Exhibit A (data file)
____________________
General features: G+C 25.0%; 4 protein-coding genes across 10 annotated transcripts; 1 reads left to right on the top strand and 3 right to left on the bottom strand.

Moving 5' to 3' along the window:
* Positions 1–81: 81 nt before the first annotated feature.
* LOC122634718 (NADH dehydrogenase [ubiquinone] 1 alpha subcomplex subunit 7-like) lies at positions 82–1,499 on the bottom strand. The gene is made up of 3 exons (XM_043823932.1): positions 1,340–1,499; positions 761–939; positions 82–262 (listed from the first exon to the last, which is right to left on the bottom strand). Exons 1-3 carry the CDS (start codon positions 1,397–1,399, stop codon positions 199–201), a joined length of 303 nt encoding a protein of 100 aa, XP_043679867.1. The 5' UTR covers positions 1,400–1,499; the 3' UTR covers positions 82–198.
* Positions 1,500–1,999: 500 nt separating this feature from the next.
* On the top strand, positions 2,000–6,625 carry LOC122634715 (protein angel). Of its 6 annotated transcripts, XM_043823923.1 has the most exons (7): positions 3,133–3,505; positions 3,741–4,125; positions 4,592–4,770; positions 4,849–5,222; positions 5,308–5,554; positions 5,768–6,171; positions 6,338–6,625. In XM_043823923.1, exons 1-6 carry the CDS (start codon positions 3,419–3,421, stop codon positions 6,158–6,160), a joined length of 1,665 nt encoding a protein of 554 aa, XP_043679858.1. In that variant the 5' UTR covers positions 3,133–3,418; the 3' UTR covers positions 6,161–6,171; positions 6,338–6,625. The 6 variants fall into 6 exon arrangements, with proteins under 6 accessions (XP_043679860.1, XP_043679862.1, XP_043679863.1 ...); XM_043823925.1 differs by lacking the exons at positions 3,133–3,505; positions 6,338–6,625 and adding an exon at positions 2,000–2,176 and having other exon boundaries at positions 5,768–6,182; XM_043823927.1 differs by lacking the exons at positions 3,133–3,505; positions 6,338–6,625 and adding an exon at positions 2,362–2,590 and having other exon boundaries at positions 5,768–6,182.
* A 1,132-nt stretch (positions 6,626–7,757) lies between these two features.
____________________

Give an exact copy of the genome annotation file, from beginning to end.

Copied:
General features: G+C 25.0%; 4 protein-coding genes across 10 annotated transcripts; 1 reads left to right on the top strand and 3 right to left on the bottom strand.

Moving 5' to 3' along the window:
* Positions 1–81: 81 nt before the first annotated feature.
* LOC122634718 (NADH dehydrogenase [ubiquinone] 1 alpha subcomplex subunit 7-like) lies at positions 82–1,499 on the bottom strand. The gene is made up of 3 exons (XM_043823932.1): positions 1,340–1,499; positions 761–939; positions 82–262 (listed from the first exon to the last, which is right to left on the bottom strand). Exons 1-3 carry the CDS (start codon positions 1,397–1,399, stop codon positions 199–201), a joined length of 303 nt encoding a protein of 100 aa, XP_043679867.1. The 5' UTR covers positions 1,400–1,499; the 3' UTR covers positions 82–198.
* Positions 1,500–1,999: 500 nt separating this feature from the next.
* On the top strand, positions 2,000–6,625 carry LOC122634715 (protein angel). Of its 6 annotated transcripts, XM_043823923.1 has the most exons (7): positions 3,133–3,505; positions 3,741–4,125; positions 4,592–4,770; positions 4,849–5,222; positions 5,308–5,554; positions 5,768–6,171; positions 6,338–6,625. In XM_043823923.1, exons 1-6 carry the CDS (start codon positions 3,419–3,421, stop codon positions 6,158–6,160), a joined length of 1,665 nt encoding a protein of 554 aa, XP_043679858.1. In that variant the 5' UTR covers positions 3,133–3,418; the 3' UTR covers positions 6,161–6,171; positions 6,338–6,625. The 6 variants fall into 6 exon arrangements, with proteins under 6 accessions (XP_043679860.1, XP_043679862.1, XP_043679863.1 ...); XM_043823925.1 differs by lacking the exons at positions 3,133–3,505; positions 6,338–6,625 and adding an exon at positions 2,000–2,176 and having other exon boundaries at positions 5,768–6,182; XM_043823927.1 differs by lacking the exons at positions 3,133–3,505; positions 6,338–6,625 and adding an exon at positions 2,362–2,590 and having other exon boundaries at positions 5,768–6,182.
* A 1,132-nt stretch (positions 6,626–7,757) lies between these two features.